Acas has a legal duty to offer free conciliation where a complaint about employment rights has been made to an employment tribunal, and a power to provide conciliation where a claim could be made, but hasn't yet been so. Download the Conciliation and tribunals [81kb] note that describes the criteria our conciliators will use to decide whether they can exercise the power to conciliate in cases where no tribunal claim has yet been made.
Our role is to help find a solution that both sides find acceptable instead of going to a tribunal hearing. We don't impose solutions, but will try to help you settle your differences on your own terms. This process is known as conciliation. It's essentially the same process as mediation, but conciliation is the term that tends to be used if an employee is making a specific complaint against their employer.
Acas conciliation: voluntary, independent, confidential
Our free conciliation service is voluntary: you only take part if you want to and you can stop at any time - and impartial: we won't take sides or judge who's right or wrong. It's also independent, as we're not part of the Employment Tribunal Service. It doesn't delay the tribunal process, nor can it be used as evidence against you at a tribunal hearing, as it's completely confidential. Nothing you tell us will be passed on to anyone else unless you agree and nothing said can be used in any later company procedures or court action. Conciliation will continue to be available until all matters of liability and remedy have been determined by the employment tribunal.
See our Guidance on the Acas conciliation service page for more information. To find out more about how we can help you through early conciliation, go to our page on Pre-claim conciliation - a free Acas service.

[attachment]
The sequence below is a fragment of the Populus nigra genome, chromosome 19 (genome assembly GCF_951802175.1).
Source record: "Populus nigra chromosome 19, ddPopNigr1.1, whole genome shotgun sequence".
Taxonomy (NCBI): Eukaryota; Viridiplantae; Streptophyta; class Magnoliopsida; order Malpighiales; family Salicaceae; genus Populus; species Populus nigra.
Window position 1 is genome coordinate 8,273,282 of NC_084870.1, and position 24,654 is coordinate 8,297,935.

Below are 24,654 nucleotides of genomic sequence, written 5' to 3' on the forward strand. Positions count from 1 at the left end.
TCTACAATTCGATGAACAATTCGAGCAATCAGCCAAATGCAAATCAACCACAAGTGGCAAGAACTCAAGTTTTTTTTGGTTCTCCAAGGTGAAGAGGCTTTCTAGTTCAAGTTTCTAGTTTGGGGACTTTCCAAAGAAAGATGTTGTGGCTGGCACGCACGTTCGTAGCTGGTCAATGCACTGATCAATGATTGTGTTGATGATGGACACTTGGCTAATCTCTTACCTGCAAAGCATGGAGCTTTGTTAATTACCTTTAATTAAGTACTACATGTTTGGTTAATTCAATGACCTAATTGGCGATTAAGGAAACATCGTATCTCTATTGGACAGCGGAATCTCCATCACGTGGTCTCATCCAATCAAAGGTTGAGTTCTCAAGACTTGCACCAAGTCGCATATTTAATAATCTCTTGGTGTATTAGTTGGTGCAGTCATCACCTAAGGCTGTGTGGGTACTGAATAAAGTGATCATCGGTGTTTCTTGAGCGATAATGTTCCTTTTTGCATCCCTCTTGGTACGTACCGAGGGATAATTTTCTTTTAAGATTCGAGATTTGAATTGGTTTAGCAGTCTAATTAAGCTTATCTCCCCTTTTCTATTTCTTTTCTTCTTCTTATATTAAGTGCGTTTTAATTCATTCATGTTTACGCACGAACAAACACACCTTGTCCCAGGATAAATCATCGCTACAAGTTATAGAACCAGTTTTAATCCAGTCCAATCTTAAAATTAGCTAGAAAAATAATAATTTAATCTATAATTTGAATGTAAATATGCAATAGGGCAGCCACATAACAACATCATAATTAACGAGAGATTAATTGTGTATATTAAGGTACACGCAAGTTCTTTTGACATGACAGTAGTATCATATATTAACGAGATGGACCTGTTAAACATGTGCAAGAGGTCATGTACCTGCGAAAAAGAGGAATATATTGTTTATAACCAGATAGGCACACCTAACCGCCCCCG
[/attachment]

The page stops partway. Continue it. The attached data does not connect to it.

Introduction of the Early conciliation bill
The Enterprise and Regulatory Reform Bill Makes changes to the employment tribunal process, including providing for prospective claimants to contact Acas before they can begin certain types of employment tribunal proceedings.
This is so that parties can be offered conciliation to attempt to resolve their dispute outside the tribunal system, and introduces a series of reforms to streamline the existing system and encourage employer compliance.
It will include a new discretionary power for an employment tribunal to impose a financial penalty on an employer found to have breached an individual's rights in order to encourage greater compliance with employment obligations.
Further information on the progress of the Enterprise and Regulatory Reform Bill is available from UK Parliament - Enterprise and Regulatory Reform Bill 2012-13.
Acas conciliation Q&A
You can read a list of Acas conciliation services Q&A.
Other information sources
Citizens Advice Bureau solicitors and Law Centres can give help and advice on all matters concerned with employment rights. Trade unions and employers' associations may be able to give assistance to their members.
Equality Direct can give employers free advice and information on equality legislation and good practice. The service covers England at present.
The Equality and Human Rights Commission can give free help and advice on discrimination matters.
Can Acas help you?
You can find out more about free Acas conciliation and whether its available for your situation by contacting our Regional offices and national teams.